- Steel insert in the rear dropout provides added strength and reduces the risk of the aluminum frame getting mashed up as the motor axle rocks from on to off over time
- The bike frame has fender bosses, front and rear rack bosses and bottle cage bosses below the downtube, the 2.0 single speed version did not have rear dropout eyelets but all 2.2 models will have them
- Locking grips help keep them securely in place, which I think is especially important for a singel speed bike like this, where it’s sometime necessary to get out of the saddle and really ratchet down on the handlebars to get going
- The stock pedals are cage style platforms that don’t offer a lot of space and can get bent up (as seen in the video and images), consider some larger lightweight Magnesium Wellgos that come in a range of fun colors
- Currently only comes in one frame size, 19”, and one color scheme, black with blue accents, but the accents flow throughout the frame (saddle, bottle battery, locking grips, deep dish rims)
- Four-bar battery indicator isn’t very precise, with only 25 percent increments to denote battery level, it also sagged as I used the motor and voltage dropped temporarily vs. staying consistent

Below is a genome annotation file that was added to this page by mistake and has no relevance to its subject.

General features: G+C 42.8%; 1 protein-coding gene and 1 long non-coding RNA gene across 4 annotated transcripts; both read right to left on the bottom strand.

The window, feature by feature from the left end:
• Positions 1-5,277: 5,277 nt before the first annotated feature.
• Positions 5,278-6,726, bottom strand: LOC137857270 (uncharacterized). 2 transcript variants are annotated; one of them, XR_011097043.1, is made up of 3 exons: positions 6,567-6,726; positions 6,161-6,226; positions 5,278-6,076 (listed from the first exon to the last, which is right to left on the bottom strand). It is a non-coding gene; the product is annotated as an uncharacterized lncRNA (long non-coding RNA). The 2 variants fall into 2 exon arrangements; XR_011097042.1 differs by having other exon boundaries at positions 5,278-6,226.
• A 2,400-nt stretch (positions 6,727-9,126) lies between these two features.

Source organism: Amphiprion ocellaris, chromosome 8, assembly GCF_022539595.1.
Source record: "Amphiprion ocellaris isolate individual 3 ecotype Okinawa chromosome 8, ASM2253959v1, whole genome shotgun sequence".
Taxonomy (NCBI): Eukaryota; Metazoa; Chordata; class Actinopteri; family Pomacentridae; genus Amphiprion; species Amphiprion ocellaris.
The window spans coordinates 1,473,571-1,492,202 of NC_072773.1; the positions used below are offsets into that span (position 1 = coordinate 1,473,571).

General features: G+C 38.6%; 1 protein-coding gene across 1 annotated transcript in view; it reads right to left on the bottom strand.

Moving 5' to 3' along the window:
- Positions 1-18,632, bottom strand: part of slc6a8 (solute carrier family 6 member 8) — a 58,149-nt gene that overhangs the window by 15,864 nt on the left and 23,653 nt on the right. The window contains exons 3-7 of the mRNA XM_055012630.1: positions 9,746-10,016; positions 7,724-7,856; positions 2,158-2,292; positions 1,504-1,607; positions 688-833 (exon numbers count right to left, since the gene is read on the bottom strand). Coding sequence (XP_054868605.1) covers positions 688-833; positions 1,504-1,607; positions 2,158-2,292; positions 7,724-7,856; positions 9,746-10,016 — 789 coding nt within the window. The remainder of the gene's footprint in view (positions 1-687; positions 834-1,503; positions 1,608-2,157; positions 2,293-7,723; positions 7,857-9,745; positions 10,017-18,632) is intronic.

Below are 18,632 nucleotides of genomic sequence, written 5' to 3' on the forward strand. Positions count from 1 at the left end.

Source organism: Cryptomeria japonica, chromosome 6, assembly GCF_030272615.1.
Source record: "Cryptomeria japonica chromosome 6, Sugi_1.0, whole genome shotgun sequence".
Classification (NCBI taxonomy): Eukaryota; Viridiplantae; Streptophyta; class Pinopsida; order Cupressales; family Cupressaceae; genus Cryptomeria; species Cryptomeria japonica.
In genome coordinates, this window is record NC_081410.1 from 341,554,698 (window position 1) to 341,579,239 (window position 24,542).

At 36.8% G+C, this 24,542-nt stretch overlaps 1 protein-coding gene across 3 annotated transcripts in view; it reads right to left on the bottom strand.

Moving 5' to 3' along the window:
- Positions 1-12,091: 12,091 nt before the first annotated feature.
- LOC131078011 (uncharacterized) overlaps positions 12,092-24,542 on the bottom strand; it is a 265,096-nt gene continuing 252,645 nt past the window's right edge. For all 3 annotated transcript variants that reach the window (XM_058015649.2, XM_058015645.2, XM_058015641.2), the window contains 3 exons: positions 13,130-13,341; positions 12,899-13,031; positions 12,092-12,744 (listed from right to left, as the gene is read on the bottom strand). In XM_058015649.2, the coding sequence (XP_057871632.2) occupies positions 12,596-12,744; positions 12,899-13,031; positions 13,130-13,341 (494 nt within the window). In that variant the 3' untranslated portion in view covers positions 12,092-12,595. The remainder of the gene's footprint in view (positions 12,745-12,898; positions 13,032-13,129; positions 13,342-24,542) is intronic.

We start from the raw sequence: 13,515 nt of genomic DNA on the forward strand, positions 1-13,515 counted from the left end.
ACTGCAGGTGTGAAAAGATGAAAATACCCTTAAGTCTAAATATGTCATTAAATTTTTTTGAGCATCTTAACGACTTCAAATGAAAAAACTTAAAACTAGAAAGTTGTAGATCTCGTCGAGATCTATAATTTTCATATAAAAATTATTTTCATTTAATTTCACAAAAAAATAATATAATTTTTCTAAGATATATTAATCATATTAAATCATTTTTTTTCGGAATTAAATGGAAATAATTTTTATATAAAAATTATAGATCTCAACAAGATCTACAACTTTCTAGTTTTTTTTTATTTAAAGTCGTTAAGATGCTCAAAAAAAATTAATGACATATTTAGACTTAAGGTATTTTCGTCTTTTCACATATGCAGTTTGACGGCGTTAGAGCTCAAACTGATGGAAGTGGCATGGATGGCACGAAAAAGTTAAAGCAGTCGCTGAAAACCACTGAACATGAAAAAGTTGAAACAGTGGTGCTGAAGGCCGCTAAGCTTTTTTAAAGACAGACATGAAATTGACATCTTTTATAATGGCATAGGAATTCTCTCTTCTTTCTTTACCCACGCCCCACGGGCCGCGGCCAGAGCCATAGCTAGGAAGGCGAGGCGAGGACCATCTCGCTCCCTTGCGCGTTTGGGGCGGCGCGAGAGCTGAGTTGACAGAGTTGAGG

- Mechanical brake levers aren’t adjustable, which could make gripping the levers difficult for those with extra small or extra large hands, or for those who wear thick gloves while riding, over time the mechanical wire can stretch and get sticky in some situations
- No front headlight, or rear headlight, this coupled with the black color makes for a bike that might be difficult to see at night or in low light conditions, consider removable aftermarket lights like these
- No front suspension or seat post suspension coupled with the highly pressurized tires with low air volume and deep dish rims make for a stiff ride, you could add a cheap 27.2 mm suspension post like this but keep in mind that it will raise the minimum saddle height by a few inches, consider a suspension stem like this to reduce wrist, arm, shoulder, and neck fatigue (they also sell a more upright ShockStop suspension stem here)
- Front aero wheel looks great and is lightweight, but can catch wind and negatively affect steering at times, it could also attract unwanted attention and get scratched up easier at bike racks